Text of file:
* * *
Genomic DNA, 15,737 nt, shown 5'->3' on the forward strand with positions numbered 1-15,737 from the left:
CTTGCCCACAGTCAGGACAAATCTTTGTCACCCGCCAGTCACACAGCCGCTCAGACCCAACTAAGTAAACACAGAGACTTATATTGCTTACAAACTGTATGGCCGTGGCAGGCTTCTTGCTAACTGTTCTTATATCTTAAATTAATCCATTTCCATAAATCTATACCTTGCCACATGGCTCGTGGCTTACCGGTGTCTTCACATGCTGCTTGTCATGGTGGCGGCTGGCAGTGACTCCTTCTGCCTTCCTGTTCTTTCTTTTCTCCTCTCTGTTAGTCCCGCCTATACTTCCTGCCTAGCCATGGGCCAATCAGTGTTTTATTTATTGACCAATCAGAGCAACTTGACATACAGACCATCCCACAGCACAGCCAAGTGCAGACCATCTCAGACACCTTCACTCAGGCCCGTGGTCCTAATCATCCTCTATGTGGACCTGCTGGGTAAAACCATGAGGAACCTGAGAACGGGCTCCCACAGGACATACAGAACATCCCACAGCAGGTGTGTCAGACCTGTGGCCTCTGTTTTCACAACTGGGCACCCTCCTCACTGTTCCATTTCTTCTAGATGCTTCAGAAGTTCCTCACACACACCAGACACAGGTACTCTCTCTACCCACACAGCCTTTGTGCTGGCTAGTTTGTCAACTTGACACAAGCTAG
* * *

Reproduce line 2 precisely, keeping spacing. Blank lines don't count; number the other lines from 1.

CTTGCCCACAGTCAGGACAAATCTTTGTCACCCGCCAGTCACACAGCCGCTCAGACCCAACTAAGTAAACACAGAGACTTATATTGCTTACAAACTGTATGGCCGTGGCAGGCTTCTTGCTAACTGTTCTTATATCTTAAATTAATCCATTTCCATAAATCTATACCTTGCCACATGGCTCGTGGCTTACCGGTGTCTTCACATGCTGCTTGTCATGGTGGCGGCTGGCAGTGACTCCTTCTGCCTTCCTGTTCTTTCTTTTCTCCTCTCTGTTAGTCCCGCCTATACTTCCTGCCTAGCCATGGGCCAATCAGTGTTTTATTTATTGACCAATCAGAGCAACTTGACATACAGACCATCCCACAGCACAGCCAAGTGCAGACCATCTCAGACACCTTCACTCAGGCCCGTGGTCCTAATCATCCTCTATGTGGACCTGCTGGGTAAAACCATGAGGAACCTGAGAACGGGCTCCCACAGGACATACAGAACATCCCACAGCAGGTGTGTCAGACCTGTGGCCTCTGTTTTCACAACTGGGCACCCTCCTCACTGTTCCATTTCTTCTAGATGCTTCAGAAGTTCCTCACACACACCAGACACAGGTACTCTCTCTACCCACACAGCCTTTGTGCTGGCTAGTTTGTCAACTTGACACAAGCTAG